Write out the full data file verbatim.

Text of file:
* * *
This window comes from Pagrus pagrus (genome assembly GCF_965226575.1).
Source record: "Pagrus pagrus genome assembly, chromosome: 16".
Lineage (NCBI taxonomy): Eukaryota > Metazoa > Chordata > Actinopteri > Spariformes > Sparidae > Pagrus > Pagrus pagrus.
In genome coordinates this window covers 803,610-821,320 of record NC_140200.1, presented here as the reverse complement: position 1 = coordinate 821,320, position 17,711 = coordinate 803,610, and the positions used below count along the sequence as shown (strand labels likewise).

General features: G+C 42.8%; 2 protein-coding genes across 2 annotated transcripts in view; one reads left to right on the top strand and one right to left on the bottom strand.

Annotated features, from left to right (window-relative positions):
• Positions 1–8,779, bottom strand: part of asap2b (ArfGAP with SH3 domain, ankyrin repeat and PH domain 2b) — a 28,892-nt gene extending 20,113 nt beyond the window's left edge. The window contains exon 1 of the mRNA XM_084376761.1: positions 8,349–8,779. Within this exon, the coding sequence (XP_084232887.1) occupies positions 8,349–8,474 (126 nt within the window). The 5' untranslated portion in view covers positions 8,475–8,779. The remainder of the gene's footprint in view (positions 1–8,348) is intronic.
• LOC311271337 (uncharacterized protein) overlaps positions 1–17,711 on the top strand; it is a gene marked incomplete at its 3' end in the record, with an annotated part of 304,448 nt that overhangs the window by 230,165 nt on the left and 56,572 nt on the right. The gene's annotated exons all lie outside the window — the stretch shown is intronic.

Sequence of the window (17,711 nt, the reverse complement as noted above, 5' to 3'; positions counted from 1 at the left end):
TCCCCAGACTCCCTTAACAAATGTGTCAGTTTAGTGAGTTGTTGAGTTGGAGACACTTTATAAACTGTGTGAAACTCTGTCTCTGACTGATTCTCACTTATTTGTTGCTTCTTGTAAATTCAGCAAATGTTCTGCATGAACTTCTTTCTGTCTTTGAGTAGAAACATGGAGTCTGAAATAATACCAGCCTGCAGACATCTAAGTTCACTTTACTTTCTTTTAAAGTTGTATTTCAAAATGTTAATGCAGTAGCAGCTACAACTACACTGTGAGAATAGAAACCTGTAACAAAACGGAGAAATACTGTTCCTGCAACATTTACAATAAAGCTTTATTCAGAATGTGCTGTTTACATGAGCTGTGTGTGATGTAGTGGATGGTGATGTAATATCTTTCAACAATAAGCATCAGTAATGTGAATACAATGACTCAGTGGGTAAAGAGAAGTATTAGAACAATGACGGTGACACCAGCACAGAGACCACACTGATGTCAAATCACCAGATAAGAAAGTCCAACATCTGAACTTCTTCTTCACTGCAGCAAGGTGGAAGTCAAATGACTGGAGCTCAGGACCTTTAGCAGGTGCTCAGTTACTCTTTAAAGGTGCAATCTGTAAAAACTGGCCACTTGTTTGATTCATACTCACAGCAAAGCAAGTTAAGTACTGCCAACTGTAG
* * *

This window comes from Pagrus pagrus (genome assembly GCF_965226575.1).
Source record: "Pagrus pagrus genome assembly, chromosome: 16".
Lineage (NCBI taxonomy): Eukaryota > Metazoa > Chordata > Actinopteri > Spariformes > Sparidae > Pagrus > Pagrus pagrus.
In genome coordinates this window covers 803,610-821,320 of record NC_140200.1, presented here as the reverse complement: position 1 = coordinate 821,320, position 17,711 = coordinate 803,610, and the positions used below count along the sequence as shown (strand labels likewise).

General features: G+C 42.8%; 2 protein-coding genes across 2 annotated transcripts in view; one reads left to right on the top strand and one right to left on the bottom strand.

Annotated features, from left to right (window-relative positions):
• Positions 1–8,779, bottom strand: part of asap2b (ArfGAP with SH3 domain, ankyrin repeat and PH domain 2b) — a 28,892-nt gene extending 20,113 nt beyond the window's left edge. The window contains exon 1 of the mRNA XM_084376761.1: positions 8,349–8,779. Within this exon, the coding sequence (XP_084232887.1) occupies positions 8,349–8,474 (126 nt within the window). The 5' untranslated portion in view covers positions 8,475–8,779. The remainder of the gene's footprint in view (positions 1–8,348) is intronic.
• LOC311271337 (uncharacterized protein) overlaps positions 1–17,711 on the top strand; it is a gene marked incomplete at its 3' end in the record, with an annotated part of 304,448 nt that overhangs the window by 230,165 nt on the left and 56,572 nt on the right. The gene's annotated exons all lie outside the window — the stretch shown is intronic.

Sequence of the window (17,711 nt, the reverse complement as noted above, 5' to 3'; positions counted from 1 at the left end):
TCCCCAGACTCCCTTAACAAATGTGTCAGTTTAGTGAGTTGTTGAGTTGGAGACACTTTATAAACTGTGTGAAACTCTGTCTCTGACTGATTCTCACTTATTTGTTGCTTCTTGTAAATTCAGCAAATGTTCTGCATGAACTTCTTTCTGTCTTTGAGTAGAAACATGGAGTCTGAAATAATACCAGCCTGCAGACATCTAAGTTCACTTTACTTTCTTTTAAAGTTGTATTTCAAAATGTTAATGCAGTAGCAGCTACAACTACACTGTGAGAATAGAAACCTGTAACAAAACGGAGAAATACTGTTCCTGCAACATTTACAATAAAGCTTTATTCAGAATGTGCTGTTTACATGAGCTGTGTGTGATGTAGTGGATGGTGATGTAATATCTTTCAACAATAAGCATCAGTAATGTGAATACAATGACTCAGTGGGTAAAGAGAAGTATTAGAACAATGACGGTGACACCAGCACAGAGACCACACTGATGTCAAATCACCAGATAAGAAAGTCCAACATCTGAACTTCTTCTTCACTGCAGCAAGGTGGAAGTCAAATGACTGGAGCTCAGGACCTTTAGCAGGTGCTCAGTTACTCTTTAAAGGTGCAATCTGTAAAAACTGGCCACTTGTTTGATTCATACTCACAGCAAAGCAAGTTAAGTACTGCCAACTGTAG